On October 29, 2018, after communications took place between the JQC and Judge Ortiz, a new Stipulation was reached:
"Based on the facts of this case, the Commission and Judge Ortiz now agree that an increased sanction is appropriate and, as such, have agreed that Judge Ortiz should receive a 30-day suspension without pay, pay a $5,000 fine, receive a public reprimand, and pay the reimbursable costs of the JQC's inquiry, in the amount of $377.45."
On December 7, 2018, by a 5-2 vote, with Justices Canady & Lawson dissenting, the Supreme Court again rejected the stipulated settlement.
"Upon consideration of the response to the Court’s June 8, 2018, order and the Revised Stipulation, the Court rejects the Revised Stipulation and disapproves the proposed sanctions. This case is remanded for further proceedings. The Court would accept a stipulation with the sanctions of a ninety-day suspension without pay, a $5000 fine, a public reprimand, and payment of the Judicial Qualifications Commission’s reimbursable costs. In the event the parties are unable to enter into a second revised stipulation, a final plenary hearing shall be conducted before the Commission."
On December 11, 2018, a Second Revised Stipulation was submitted to the Court whereby Judge Ortiz and the JQC agreed to the penalties outlines in the December 7th order:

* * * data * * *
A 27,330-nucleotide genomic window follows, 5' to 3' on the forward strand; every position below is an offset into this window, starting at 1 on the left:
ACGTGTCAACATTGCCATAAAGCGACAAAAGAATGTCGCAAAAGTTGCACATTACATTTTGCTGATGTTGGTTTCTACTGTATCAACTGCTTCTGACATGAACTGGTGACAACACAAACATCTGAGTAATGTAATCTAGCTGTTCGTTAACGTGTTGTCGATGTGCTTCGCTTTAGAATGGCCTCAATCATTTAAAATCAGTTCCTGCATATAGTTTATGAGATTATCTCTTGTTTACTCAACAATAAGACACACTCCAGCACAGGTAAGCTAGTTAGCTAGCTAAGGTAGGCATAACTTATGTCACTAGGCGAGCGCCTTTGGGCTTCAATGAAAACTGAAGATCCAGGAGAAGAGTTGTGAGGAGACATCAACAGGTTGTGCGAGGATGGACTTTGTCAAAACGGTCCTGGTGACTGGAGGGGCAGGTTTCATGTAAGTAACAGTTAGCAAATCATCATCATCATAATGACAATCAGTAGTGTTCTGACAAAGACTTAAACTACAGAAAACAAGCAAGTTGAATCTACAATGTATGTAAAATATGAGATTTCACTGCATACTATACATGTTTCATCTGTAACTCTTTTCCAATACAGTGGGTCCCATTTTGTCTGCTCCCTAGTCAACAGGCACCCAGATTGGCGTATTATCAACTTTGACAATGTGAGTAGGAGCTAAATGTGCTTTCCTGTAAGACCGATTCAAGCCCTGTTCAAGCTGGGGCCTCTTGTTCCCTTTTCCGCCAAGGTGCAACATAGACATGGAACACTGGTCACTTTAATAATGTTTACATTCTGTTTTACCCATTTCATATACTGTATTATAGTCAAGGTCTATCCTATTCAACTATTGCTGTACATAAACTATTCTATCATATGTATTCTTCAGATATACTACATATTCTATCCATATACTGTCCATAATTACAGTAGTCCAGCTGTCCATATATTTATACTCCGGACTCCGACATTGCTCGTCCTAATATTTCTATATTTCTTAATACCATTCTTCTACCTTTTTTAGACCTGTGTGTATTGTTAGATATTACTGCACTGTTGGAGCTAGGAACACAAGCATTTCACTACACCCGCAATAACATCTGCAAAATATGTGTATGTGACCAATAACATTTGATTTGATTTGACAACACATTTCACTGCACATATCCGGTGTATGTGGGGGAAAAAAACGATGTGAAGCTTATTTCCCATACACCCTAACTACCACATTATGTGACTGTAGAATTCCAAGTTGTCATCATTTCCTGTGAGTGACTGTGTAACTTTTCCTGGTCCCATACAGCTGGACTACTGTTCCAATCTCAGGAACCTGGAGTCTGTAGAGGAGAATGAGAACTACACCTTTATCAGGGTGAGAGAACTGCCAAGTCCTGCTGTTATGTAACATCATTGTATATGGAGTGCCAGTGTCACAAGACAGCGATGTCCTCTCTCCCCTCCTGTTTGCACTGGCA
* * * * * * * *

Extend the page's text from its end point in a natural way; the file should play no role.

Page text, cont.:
"The Commission and Judge Oritz agree that Judge Oritz should receive a ninety-day suspension without pay, pay a $5,000 fine, receive a public reprimand, and pay the reimbursable costs of the JQC’s inquiry, in the amount of $377.45."
JUDGE DEBORAH WHITE-LABORA AGREES TO PUBLIC REPRIMAND.
On June 15, 2018, the JQC filed formal charges against Judge White-Labora. The charges stated:
"In January of 2018, you wrote a character reference letter on behalf of a criminal defendant awaiting sentencing in federal court. USA v. Sam Konell 1:17-cr-20388 (SDFL). This letter was written on your judicial letterhead, and signed "Deborah White-Labora, County Court Judge."
The JQC went on to state that: "Such character reference letters are prohibited by the Canons and have resulted in published disciplinary cases".
The JQC and Judge White-Labora (she represented herself) reached an agreed stipulated settlement which stated that:
"The Commission therefore finds and recommends that in the interests of justice, the public welfare and sound juridical administration will be well served by a public reprimand of Judge White-Labora."
On November 15, 2018, the Florida Supreme Court agreed to accept the stipulation, stating:
"In this case, we review the findings, conclusions, and recommendation of the Judicial Qualifications Commission (JQC) concerning Judge Deborah WhiteLabora, a judge of the Miami-Dade County Court, and the stipulation entered into between Judge White-Labora and the JQC. We have jurisdiction. See art. V, § 12, Fla. Const. As explained below, we approve the parties’ stipulation to the allegation that Judge White-Labora improperly provided a character reference letter, on her official court stationery, on behalf of a criminal defendant awaiting sentencing in federal court, as well as the JQC’s finding that this misconduct violated two canons of the Code of Judicial Conduct. We also approve the stipulated discipline of a public reprimand."
The Public Reprimand is scheduled to take place on February 6, 2019.
CAPTAIN OUT .......